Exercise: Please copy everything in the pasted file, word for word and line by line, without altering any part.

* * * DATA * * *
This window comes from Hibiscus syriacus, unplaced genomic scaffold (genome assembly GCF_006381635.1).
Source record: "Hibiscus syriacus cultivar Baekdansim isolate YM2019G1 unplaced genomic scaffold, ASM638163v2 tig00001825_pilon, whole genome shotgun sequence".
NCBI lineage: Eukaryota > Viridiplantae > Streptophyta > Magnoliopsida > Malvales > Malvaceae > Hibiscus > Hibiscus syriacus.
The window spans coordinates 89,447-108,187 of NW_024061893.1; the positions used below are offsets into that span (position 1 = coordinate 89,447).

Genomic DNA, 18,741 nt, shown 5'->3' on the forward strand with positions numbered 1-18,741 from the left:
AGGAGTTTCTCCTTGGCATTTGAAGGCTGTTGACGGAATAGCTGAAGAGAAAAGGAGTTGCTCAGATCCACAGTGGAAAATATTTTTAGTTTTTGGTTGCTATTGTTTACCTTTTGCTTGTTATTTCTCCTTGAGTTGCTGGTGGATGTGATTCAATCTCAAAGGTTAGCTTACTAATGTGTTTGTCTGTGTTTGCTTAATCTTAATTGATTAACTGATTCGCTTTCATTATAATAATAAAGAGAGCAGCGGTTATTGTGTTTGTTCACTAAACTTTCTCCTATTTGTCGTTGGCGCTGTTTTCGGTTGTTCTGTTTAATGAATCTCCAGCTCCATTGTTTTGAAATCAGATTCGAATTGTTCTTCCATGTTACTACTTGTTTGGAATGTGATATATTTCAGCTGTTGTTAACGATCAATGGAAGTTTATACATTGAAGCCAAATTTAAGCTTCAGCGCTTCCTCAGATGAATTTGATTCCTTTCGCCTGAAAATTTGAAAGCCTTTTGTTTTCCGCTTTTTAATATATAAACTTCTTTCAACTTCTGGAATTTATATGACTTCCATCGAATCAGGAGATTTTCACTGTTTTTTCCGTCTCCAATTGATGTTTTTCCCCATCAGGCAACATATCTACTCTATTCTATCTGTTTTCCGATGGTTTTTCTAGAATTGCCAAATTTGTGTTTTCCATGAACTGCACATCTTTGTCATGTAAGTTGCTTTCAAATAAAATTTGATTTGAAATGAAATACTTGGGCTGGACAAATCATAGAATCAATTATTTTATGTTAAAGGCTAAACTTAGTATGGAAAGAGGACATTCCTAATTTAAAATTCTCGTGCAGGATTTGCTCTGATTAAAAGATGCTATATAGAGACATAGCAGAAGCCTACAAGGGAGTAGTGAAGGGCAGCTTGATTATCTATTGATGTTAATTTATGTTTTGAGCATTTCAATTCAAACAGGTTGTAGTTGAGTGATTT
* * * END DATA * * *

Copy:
This window comes from Hibiscus syriacus, unplaced genomic scaffold (genome assembly GCF_006381635.1).
Source record: "Hibiscus syriacus cultivar Baekdansim isolate YM2019G1 unplaced genomic scaffold, ASM638163v2 tig00001825_pilon, whole genome shotgun sequence".
NCBI lineage: Eukaryota > Viridiplantae > Streptophyta > Magnoliopsida > Malvales > Malvaceae > Hibiscus > Hibiscus syriacus.
The window spans coordinates 89,447-108,187 of NW_024061893.1; the positions used below are offsets into that span (position 1 = coordinate 89,447).

Genomic DNA, 18,741 nt, shown 5'->3' on the forward strand with positions numbered 1-18,741 from the left:
AGGAGTTTCTCCTTGGCATTTGAAGGCTGTTGACGGAATAGCTGAAGAGAAAAGGAGTTGCTCAGATCCACAGTGGAAAATATTTTTAGTTTTTGGTTGCTATTGTTTACCTTTTGCTTGTTATTTCTCCTTGAGTTGCTGGTGGATGTGATTCAATCTCAAAGGTTAGCTTACTAATGTGTTTGTCTGTGTTTGCTTAATCTTAATTGATTAACTGATTCGCTTTCATTATAATAATAAAGAGAGCAGCGGTTATTGTGTTTGTTCACTAAACTTTCTCCTATTTGTCGTTGGCGCTGTTTTCGGTTGTTCTGTTTAATGAATCTCCAGCTCCATTGTTTTGAAATCAGATTCGAATTGTTCTTCCATGTTACTACTTGTTTGGAATGTGATATATTTCAGCTGTTGTTAACGATCAATGGAAGTTTATACATTGAAGCCAAATTTAAGCTTCAGCGCTTCCTCAGATGAATTTGATTCCTTTCGCCTGAAAATTTGAAAGCCTTTTGTTTTCCGCTTTTTAATATATAAACTTCTTTCAACTTCTGGAATTTATATGACTTCCATCGAATCAGGAGATTTTCACTGTTTTTTCCGTCTCCAATTGATGTTTTTCCCCATCAGGCAACATATCTACTCTATTCTATCTGTTTTCCGATGGTTTTTCTAGAATTGCCAAATTTGTGTTTTCCATGAACTGCACATCTTTGTCATGTAAGTTGCTTTCAAATAAAATTTGATTTGAAATGAAATACTTGGGCTGGACAAATCATAGAATCAATTATTTTATGTTAAAGGCTAAACTTAGTATGGAAAGAGGACATTCCTAATTTAAAATTCTCGTGCAGGATTTGCTCTGATTAAAAGATGCTATATAGAGACATAGCAGAAGCCTACAAGGGAGTAGTGAAGGGCAGCTTGATTATCTATTGATGTTAATTTATGTTTTGAGCATTTCAATTCAAACAGGTTGTAGTTGAGTGATTT